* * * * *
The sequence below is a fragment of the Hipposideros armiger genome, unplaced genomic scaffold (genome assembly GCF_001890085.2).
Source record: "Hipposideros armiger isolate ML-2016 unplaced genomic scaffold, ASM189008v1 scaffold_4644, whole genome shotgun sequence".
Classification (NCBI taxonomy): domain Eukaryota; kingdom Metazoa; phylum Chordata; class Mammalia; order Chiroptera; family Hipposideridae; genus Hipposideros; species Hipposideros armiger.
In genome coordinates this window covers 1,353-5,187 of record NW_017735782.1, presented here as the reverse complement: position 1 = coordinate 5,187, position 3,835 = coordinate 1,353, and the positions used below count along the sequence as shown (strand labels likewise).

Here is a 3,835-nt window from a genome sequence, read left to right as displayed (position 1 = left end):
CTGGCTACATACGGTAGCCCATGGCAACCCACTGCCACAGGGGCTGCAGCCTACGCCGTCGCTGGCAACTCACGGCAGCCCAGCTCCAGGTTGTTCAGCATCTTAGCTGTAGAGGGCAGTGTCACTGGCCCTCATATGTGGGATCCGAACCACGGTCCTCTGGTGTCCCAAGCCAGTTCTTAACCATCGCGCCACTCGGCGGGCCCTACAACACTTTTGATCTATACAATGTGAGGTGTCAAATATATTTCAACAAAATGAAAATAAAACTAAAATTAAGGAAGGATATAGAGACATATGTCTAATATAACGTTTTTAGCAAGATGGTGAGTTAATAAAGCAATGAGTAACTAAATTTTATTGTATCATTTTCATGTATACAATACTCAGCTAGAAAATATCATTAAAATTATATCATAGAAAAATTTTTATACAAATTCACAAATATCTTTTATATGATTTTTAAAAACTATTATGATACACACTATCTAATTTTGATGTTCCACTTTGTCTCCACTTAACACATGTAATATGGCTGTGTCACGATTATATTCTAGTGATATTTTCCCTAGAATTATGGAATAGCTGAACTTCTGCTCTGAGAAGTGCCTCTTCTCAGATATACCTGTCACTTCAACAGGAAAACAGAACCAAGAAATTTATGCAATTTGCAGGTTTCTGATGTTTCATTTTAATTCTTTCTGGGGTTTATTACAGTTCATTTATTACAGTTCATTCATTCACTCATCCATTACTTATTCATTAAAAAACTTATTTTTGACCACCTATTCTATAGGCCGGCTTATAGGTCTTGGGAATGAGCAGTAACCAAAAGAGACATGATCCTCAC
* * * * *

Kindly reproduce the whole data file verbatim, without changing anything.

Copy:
The sequence below is a fragment of the Hipposideros armiger genome, unplaced genomic scaffold (genome assembly GCF_001890085.2).
Source record: "Hipposideros armiger isolate ML-2016 unplaced genomic scaffold, ASM189008v1 scaffold_4644, whole genome shotgun sequence".
Classification (NCBI taxonomy): domain Eukaryota; kingdom Metazoa; phylum Chordata; class Mammalia; order Chiroptera; family Hipposideridae; genus Hipposideros; species Hipposideros armiger.
In genome coordinates this window covers 1,353-5,187 of record NW_017735782.1, presented here as the reverse complement: position 1 = coordinate 5,187, position 3,835 = coordinate 1,353, and the positions used below count along the sequence as shown (strand labels likewise).

Here is a 3,835-nt window from a genome sequence, read left to right as displayed (position 1 = left end):
CTGGCTACATACGGTAGCCCATGGCAACCCACTGCCACAGGGGCTGCAGCCTACGCCGTCGCTGGCAACTCACGGCAGCCCAGCTCCAGGTTGTTCAGCATCTTAGCTGTAGAGGGCAGTGTCACTGGCCCTCATATGTGGGATCCGAACCACGGTCCTCTGGTGTCCCAAGCCAGTTCTTAACCATCGCGCCACTCGGCGGGCCCTACAACACTTTTGATCTATACAATGTGAGGTGTCAAATATATTTCAACAAAATGAAAATAAAACTAAAATTAAGGAAGGATATAGAGACATATGTCTAATATAACGTTTTTAGCAAGATGGTGAGTTAATAAAGCAATGAGTAACTAAATTTTATTGTATCATTTTCATGTATACAATACTCAGCTAGAAAATATCATTAAAATTATATCATAGAAAAATTTTTATACAAATTCACAAATATCTTTTATATGATTTTTAAAAACTATTATGATACACACTATCTAATTTTGATGTTCCACTTTGTCTCCACTTAACACATGTAATATGGCTGTGTCACGATTATATTCTAGTGATATTTTCCCTAGAATTATGGAATAGCTGAACTTCTGCTCTGAGAAGTGCCTCTTCTCAGATATACCTGTCACTTCAACAGGAAAACAGAACCAAGAAATTTATGCAATTTGCAGGTTTCTGATGTTTCATTTTAATTCTTTCTGGGGTTTATTACAGTTCATTTATTACAGTTCATTCATTCACTCATCCATTACTTATTCATTAAAAAACTTATTTTTGACCACCTATTCTATAGGCCGGCTTATAGGTCTTGGGAATGAGCAGTAACCAAAAGAGACATGATCCTCAC